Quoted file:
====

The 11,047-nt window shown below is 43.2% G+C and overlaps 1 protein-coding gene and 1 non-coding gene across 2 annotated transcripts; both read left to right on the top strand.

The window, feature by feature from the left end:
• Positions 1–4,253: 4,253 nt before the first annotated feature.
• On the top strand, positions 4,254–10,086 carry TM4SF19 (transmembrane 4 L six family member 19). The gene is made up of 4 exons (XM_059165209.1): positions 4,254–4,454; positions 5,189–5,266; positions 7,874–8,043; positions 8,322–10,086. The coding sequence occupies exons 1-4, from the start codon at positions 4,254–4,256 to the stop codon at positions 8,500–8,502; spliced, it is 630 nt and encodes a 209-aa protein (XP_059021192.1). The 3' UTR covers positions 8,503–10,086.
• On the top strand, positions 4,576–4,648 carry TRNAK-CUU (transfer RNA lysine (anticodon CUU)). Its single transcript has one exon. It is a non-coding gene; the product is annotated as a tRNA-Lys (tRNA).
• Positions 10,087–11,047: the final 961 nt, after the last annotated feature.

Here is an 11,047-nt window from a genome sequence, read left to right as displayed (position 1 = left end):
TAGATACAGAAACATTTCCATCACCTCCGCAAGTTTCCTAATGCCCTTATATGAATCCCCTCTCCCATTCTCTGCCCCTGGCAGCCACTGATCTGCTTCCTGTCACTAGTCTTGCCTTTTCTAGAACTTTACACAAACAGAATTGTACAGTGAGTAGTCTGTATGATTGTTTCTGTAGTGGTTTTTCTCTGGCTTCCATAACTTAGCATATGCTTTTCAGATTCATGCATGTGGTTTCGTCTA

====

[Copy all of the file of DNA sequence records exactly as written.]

The 11,047-nt window shown below is 43.2% G+C and overlaps 1 protein-coding gene and 1 non-coding gene across 2 annotated transcripts; both read left to right on the top strand.

The window, feature by feature from the left end:
• Positions 1–4,253: 4,253 nt before the first annotated feature.
• On the top strand, positions 4,254–10,086 carry TM4SF19 (transmembrane 4 L six family member 19). The gene is made up of 4 exons (XM_059165209.1): positions 4,254–4,454; positions 5,189–5,266; positions 7,874–8,043; positions 8,322–10,086. The coding sequence occupies exons 1-4, from the start codon at positions 4,254–4,256 to the stop codon at positions 8,500–8,502; spliced, it is 630 nt and encodes a 209-aa protein (XP_059021192.1). The 3' UTR covers positions 8,503–10,086.
• On the top strand, positions 4,576–4,648 carry TRNAK-CUU (transfer RNA lysine (anticodon CUU)). Its single transcript has one exon. It is a non-coding gene; the product is annotated as a tRNA-Lys (tRNA).
• Positions 10,087–11,047: the final 961 nt, after the last annotated feature.

Here is an 11,047-nt window from a genome sequence, read left to right as displayed (position 1 = left end):
TAGATACAGAAACATTTCCATCACCTCCGCAAGTTTCCTAATGCCCTTATATGAATCCCCTCTCCCATTCTCTGCCCCTGGCAGCCACTGATCTGCTTCCTGTCACTAGTCTTGCCTTTTCTAGAACTTTACACAAACAGAATTGTACAGTGAGTAGTCTGTATGATTGTTTCTGTAGTGGTTTTTCTCTGGCTTCCATAACTTAGCATATGCTTTTCAGATTCATGCATGTGGTTTCGTCTA